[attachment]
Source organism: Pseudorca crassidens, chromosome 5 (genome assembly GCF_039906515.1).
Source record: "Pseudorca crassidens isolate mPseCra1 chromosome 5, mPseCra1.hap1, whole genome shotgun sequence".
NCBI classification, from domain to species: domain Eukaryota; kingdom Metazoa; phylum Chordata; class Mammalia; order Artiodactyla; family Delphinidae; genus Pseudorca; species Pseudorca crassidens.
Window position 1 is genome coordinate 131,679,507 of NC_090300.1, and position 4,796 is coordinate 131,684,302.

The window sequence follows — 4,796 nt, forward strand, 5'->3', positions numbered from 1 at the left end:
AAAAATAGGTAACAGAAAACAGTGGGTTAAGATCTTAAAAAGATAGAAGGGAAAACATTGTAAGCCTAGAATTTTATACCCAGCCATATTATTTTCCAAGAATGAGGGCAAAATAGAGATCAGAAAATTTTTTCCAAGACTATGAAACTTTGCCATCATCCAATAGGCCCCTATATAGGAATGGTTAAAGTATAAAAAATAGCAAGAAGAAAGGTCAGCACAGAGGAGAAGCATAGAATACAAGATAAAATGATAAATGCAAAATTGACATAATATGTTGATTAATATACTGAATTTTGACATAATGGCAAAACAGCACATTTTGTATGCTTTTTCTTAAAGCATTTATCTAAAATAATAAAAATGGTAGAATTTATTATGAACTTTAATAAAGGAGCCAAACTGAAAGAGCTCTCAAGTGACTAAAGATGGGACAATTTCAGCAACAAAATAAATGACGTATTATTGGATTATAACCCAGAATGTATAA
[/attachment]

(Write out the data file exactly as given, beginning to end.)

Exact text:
Source organism: Pseudorca crassidens, chromosome 5 (genome assembly GCF_039906515.1).
Source record: "Pseudorca crassidens isolate mPseCra1 chromosome 5, mPseCra1.hap1, whole genome shotgun sequence".
NCBI classification, from domain to species: domain Eukaryota; kingdom Metazoa; phylum Chordata; class Mammalia; order Artiodactyla; family Delphinidae; genus Pseudorca; species Pseudorca crassidens.
Window position 1 is genome coordinate 131,679,507 of NC_090300.1, and position 4,796 is coordinate 131,684,302.

The window sequence follows — 4,796 nt, forward strand, 5'->3', positions numbered from 1 at the left end:
AAAAATAGGTAACAGAAAACAGTGGGTTAAGATCTTAAAAAGATAGAAGGGAAAACATTGTAAGCCTAGAATTTTATACCCAGCCATATTATTTTCCAAGAATGAGGGCAAAATAGAGATCAGAAAATTTTTTCCAAGACTATGAAACTTTGCCATCATCCAATAGGCCCCTATATAGGAATGGTTAAAGTATAAAAAATAGCAAGAAGAAAGGTCAGCACAGAGGAGAAGCATAGAATACAAGATAAAATGATAAATGCAAAATTGACATAATATGTTGATTAATATACTGAATTTTGACATAATGGCAAAACAGCACATTTTGTATGCTTTTTCTTAAAGCATTTATCTAAAATAATAAAAATGGTAGAATTTATTATGAACTTTAATAAAGGAGCCAAACTGAAAGAGCTCTCAAGTGACTAAAGATGGGACAATTTCAGCAACAAAATAAATGACGTATTATTGGATTATAACCCAGAATGTATAA